Virtually every mechanical assembly designed in industry makes use of fasteners to attach components together to form systems.

Fastener failures (due to improper design/selection or installation) are THE NUMBER ONE cause of mechanical failures in industry.  The topic is rarely given the focus it deserves in the classroom for a variety of reasons, none of which are acceptable. 

Selection of the correct Fastener is very important. Cost of the fastener is always insignificant compared to maintenance and liability costs resulting from joint failure.

Begin by assessing the load that will be placed on it. Any metal fastener will hold well against a sideways (shear) force. But with a tensile force pulling the fastener straight out, holding strength becomes increasingly dependent on the threads (or formed head in the case of rivets) holding the fastener in place. The load on lifting and towing eyes is almost entirely tensile — it is trying to stretch the fasteners or pull them from their holes. 

The right fastener and proper installation methods keep bolted joints from loosening.

Fastener Selection Guide

Fastener Materials

Fasteners can be made from many materials, but most are made of carbon steel, alloy steel, or stainless steel. Stainless steels include both iron- and nickel-based chromium alloys. Aluminium has become an important material recently because of low weight and cost. Brass and Plastics are also used in specific applications.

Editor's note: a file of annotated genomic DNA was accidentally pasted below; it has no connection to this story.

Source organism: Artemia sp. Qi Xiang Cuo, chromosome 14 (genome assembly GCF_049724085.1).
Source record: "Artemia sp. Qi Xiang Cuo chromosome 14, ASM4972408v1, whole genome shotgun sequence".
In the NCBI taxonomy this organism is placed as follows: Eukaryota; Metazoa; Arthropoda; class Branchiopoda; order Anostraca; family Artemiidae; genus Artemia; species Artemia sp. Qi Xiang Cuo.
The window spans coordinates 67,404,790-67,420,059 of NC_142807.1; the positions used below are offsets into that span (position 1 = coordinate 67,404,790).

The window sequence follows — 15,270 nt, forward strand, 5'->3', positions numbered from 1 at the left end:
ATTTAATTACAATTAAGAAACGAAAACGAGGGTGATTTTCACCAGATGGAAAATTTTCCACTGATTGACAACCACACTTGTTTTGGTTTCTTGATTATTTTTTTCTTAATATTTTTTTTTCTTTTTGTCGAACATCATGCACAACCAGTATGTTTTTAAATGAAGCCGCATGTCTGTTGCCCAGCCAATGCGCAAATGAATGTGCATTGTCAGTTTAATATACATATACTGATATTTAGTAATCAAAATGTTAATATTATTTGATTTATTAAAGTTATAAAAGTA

Titanium Alloys have limited usage, primarily in the aerospace industry.

Using Stainless Steel Fasteners

There are many  Reasons to use Stainless Steel Fasteners
Corrosion Resistance
Cosmetically Appealing
Largely Non-Magnetic 
Reasonably Inexpensive
ROHS Compliant

Stainless Steel Fasteners are, most importantly, corrosion resistant. They have an excellent life cycle, are environmentally friendly and are 100% Recyclable. They are also resistant to high heat as well as extremely cold temperatures making stainless steel fasteners the material of choice for almost any application! 

There are many different grades of stainless steel. The two commonly used grades are 304 and 316, with 316 being more corrosion resistant than 304.

Stainless steel resists corrosion due to it’s naturally occurring protective layer (‘Chromium Oxide’). When contaminants settle on stainless steel, depending on the grade and the surface finish, these can damage this protective layer, allowing oxygen to react with the iron in the stainless steel causing it to rust. Therefore, if stainless steel is going to be exposed to contaminants in a corrosive environment, then consider options to enhance the corrosion resistance: select a more corrosion resistant grade